Turkey, which recognizes the YPG/PKK/YPG as a national threat, has demanded NATO categorize the YPG and PYD as terrorist organizations, but other NATO members have rejected the proposal, according to dpa sources.
When asked to comment on the issue, NATO did not respond, while one spokesperson only said the alliance had plans for defending all allies.
Accordingly, Ankara refused a NATO defense plan for Eastern Europe after reports last November that the U.S. rejected a defense plan concerning Turkey.
If the defense plan concerning Turkey is published, it would mean the U.S. could be held legally responsible for supporting the terrorist organizations, according to Turkish authorities.
NATO has two defense plans, one of which is designed for the Baltic states and Poland, drawn up at their request after Russia annexed Crimea from Ukraine in 2014. The other is for Turkey regarding threats coming from the south. These plans are ratified by the North Atlantic Council (NAC), updated every two years and published.
Diplomatic sources had told Daily Sabah that these plans have been ratified and the threats mentioned in the plans include the YPG and PKK. Yet, even though the plan has been ratified, the U.S. and a few other countries rejected it.
Turkey has said that apart from threatening the national security of Ankara, the PKK terrorist group and its Syrian extension, the YPG, also constitute the biggest threat to Syria’s future, jeopardizing the country’s territorial integrity and unitary structure. Most of northeastern Syria is controlled by U.S.-backed YPG terrorists. Turkey has also stressed that supporting terrorists under the pretext of fighting Daesh, as the U.S. has done, is unacceptable.
The U.S., however, while listing the PKK as a terrorist group, maintains steadfast military support for the YPG – the Syrian offshoot of the terrorist organization, by providing truckloads of military supplies and military training.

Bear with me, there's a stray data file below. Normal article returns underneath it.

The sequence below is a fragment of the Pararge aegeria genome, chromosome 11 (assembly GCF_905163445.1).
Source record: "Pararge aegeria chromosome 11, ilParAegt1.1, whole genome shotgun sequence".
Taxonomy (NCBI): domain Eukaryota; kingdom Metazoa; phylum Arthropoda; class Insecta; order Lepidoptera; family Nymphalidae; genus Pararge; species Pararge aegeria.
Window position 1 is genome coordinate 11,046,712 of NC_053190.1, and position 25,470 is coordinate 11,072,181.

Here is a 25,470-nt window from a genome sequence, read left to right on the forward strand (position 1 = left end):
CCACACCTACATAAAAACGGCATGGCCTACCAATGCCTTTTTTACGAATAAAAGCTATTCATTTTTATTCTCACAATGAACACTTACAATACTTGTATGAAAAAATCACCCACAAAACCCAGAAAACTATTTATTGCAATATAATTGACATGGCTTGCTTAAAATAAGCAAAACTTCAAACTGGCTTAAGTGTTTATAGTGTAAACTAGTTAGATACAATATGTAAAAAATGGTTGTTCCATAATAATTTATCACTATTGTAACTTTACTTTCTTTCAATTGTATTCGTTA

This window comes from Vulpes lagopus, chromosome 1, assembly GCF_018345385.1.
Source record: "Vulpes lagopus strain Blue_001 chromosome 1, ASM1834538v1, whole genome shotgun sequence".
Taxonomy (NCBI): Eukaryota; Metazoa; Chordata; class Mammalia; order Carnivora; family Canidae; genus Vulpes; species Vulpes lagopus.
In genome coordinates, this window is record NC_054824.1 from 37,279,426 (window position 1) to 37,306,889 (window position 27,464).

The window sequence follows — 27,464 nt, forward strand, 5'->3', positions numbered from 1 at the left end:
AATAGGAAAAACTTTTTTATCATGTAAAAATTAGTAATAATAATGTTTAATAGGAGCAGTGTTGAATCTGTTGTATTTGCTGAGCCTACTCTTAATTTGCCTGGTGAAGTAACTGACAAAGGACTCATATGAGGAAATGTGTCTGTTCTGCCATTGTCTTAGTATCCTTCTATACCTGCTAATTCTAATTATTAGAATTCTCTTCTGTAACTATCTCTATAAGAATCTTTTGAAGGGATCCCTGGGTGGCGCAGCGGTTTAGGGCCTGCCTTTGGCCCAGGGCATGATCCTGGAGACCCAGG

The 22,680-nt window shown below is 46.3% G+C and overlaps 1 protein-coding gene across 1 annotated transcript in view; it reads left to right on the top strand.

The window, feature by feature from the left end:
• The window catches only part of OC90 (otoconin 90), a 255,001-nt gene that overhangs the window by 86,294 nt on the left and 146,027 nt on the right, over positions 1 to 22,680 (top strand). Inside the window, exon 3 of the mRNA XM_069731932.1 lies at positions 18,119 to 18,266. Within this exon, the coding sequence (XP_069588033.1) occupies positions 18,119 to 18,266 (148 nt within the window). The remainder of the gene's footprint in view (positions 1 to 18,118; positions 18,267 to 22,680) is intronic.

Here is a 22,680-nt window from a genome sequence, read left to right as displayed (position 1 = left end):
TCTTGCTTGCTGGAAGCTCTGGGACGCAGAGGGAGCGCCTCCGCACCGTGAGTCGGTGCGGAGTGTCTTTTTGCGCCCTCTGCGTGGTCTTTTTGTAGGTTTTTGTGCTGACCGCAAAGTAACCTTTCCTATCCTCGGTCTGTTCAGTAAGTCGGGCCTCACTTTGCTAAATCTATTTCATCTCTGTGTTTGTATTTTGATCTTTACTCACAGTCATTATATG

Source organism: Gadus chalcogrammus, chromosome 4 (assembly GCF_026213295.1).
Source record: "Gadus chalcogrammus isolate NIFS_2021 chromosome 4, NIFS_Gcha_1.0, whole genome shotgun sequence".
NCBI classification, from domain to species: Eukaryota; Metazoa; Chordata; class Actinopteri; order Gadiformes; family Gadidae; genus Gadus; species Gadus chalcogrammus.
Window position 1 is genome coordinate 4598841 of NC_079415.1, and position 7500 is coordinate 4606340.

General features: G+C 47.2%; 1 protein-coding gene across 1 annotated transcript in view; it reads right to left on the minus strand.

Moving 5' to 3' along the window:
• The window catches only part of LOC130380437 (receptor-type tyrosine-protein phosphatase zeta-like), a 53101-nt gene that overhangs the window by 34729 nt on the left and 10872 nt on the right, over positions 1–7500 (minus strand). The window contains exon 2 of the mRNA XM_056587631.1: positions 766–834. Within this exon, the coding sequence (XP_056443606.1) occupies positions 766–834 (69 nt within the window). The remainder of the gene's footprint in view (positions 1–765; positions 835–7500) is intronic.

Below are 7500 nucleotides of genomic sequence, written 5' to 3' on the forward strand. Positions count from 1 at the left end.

In December, U.S. President Donald Trump announced that Washington would pull its troops out of Syria, saying that Daesh had been defeated. The withdrawal decision was quickly interpreted as an intention to halt U.S. support for the YPG. Yet, cooperation between the U.S. and the YPG still remains an issue of concern. Most recently in April, the U.S.-led coalition against the Daesh terror group provided $1.2 million in supplies for COVID-19 prevention efforts and detention operations to YPG/PKK terrorists. Additionally, the U.S. Defense Department designated $200 million in 2020 for support to YPG/PKK terrorist-led forces, specifically for the anti-Daesh mission.
The U.S. Syria policy, especially its military support for YPG terrorists, has been a cause of tension between Ankara and Washington.
Despite being a committed member of the alliance for 68 years, NATO has been falling short in addressing Ankara’s security concerns posed by terrorist organizations, which have killed more than 40,000 of Turkey’s citizens over the past 40 years.
NATO, founded in 1949 to contain a military threat from the Soviet Union, relies on U.S. military superiority to combat a host of threats on Europe’s borders, including a resurgent, nuclear-armed Russia and militant attacks. NATO also aims to guarantee the freedom and security of its members through political and military means.
Turkey, which joined the military alliance among 29 North American and European countries in 1952, saw NATO membership as something that would make a positive contribution to the country’s economic, military and political development. Since then, Turkey has been a vital ally, providing NATO a connection to the East and control of Turkey’s straits. Turkey attaches utmost importance to NATO’s role in maintaining security and stability in the Euro-Atlantic area.
Recent years, however, have witnessed some disagreements between the bloc’s members and Ankara. Turkey has been criticizing NATO for its failure in recognizing the country’s security concerns and acting as a proper ally. The fight against terrorism, particularly against groups like the PKK, YPG and the Gülenist Terror Group (FETÖ), has been a major sticking point for years now.